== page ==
|On this Labor Day weekend, the unemployment rate is anchored near 10 percent, and experts of all stripes are trying to figure out how to create more jobs. There's consensus that community colleges help retrain workers for 21st century tasks and provide students the skills that employers increasingly seek, but funding for these vital institutions remains inadequate.
Higher education policy in the nation's capital focuses most on boosting four-year college graduation rates. However, not all jobs require a college degree, and community colleges increasingly have to choose between preparing students for the modern work force or teaching standard classroom courses toward four-year college education.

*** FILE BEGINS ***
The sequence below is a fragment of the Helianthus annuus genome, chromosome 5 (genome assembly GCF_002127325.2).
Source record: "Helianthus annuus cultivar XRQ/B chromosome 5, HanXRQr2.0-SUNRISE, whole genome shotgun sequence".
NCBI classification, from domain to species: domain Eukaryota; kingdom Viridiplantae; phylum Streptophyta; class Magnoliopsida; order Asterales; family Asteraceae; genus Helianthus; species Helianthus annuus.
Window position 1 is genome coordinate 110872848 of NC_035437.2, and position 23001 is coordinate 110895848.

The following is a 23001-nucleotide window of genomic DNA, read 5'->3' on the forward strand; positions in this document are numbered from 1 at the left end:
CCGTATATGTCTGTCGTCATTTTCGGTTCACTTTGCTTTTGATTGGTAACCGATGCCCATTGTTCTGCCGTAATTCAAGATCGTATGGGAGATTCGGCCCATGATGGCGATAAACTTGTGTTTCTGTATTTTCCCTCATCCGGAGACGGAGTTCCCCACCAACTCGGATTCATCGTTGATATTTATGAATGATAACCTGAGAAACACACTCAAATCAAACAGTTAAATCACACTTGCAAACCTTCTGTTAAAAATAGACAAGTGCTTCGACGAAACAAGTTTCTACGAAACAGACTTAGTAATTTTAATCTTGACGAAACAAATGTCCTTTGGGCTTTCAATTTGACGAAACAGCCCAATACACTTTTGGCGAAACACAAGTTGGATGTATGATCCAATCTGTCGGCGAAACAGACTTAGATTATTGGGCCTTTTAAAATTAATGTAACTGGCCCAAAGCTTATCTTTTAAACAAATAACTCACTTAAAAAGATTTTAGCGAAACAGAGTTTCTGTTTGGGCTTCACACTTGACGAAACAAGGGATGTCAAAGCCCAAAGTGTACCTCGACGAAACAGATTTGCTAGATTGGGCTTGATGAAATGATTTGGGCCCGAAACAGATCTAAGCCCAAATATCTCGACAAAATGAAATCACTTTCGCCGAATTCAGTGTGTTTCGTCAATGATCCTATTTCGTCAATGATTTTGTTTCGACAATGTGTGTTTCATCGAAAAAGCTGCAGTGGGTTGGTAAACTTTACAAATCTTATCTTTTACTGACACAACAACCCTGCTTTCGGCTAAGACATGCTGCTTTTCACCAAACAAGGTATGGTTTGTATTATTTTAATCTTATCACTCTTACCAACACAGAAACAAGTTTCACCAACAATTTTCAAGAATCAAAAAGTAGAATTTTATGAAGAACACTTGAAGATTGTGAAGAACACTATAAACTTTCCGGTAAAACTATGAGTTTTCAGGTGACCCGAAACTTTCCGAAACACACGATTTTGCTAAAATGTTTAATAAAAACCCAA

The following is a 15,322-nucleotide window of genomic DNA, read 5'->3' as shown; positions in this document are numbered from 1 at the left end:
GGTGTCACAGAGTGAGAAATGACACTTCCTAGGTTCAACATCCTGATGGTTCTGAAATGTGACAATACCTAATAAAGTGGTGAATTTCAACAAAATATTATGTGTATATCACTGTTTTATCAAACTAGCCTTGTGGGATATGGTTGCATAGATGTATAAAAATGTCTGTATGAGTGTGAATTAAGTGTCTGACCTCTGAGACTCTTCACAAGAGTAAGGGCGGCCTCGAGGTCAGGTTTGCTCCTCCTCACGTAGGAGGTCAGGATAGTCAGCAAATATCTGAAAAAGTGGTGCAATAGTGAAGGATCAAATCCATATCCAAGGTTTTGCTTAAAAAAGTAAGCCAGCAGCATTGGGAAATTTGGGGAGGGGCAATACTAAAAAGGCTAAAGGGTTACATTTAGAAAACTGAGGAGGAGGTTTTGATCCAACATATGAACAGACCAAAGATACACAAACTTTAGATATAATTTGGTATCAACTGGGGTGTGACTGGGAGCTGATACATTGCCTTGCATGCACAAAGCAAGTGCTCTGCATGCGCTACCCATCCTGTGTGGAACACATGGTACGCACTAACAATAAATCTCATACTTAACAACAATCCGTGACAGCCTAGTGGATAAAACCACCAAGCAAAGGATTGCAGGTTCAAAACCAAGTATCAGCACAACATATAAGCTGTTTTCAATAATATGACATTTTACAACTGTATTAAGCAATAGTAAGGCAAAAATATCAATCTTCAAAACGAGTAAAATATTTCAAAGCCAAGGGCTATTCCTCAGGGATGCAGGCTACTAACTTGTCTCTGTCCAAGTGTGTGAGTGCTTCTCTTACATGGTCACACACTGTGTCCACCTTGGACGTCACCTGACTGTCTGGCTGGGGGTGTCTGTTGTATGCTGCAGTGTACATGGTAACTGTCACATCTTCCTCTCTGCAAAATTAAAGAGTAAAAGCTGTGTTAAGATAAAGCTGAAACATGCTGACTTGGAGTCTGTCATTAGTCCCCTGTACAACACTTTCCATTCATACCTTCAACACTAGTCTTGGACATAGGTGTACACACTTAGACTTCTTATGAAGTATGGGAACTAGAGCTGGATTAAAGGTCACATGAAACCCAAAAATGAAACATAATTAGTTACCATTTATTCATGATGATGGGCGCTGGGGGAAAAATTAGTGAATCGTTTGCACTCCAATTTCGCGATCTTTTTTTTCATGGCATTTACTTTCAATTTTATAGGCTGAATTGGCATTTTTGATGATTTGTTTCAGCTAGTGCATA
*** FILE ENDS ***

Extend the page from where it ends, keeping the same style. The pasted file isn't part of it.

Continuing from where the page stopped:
Evidence of these conflicting priorities abounds at Anne Arundel Community College, near Maryland's capital, Annapolis. Enrollment there, already more than 55,000, is growing at an annual clip of 5 percent or more, as more high school grads attend for two years in pursuit of an eventual four-year college degree.
Joining them are students eagerly seeking practical job-training skills.
Lynetta Flack, 58, takes a professional baking class. After retiring from a long career in the Army, she obtained a culinary degree and became a chef, but now she's back for certification as a baker to make herself more marketable.
"You can never learn too much," she said.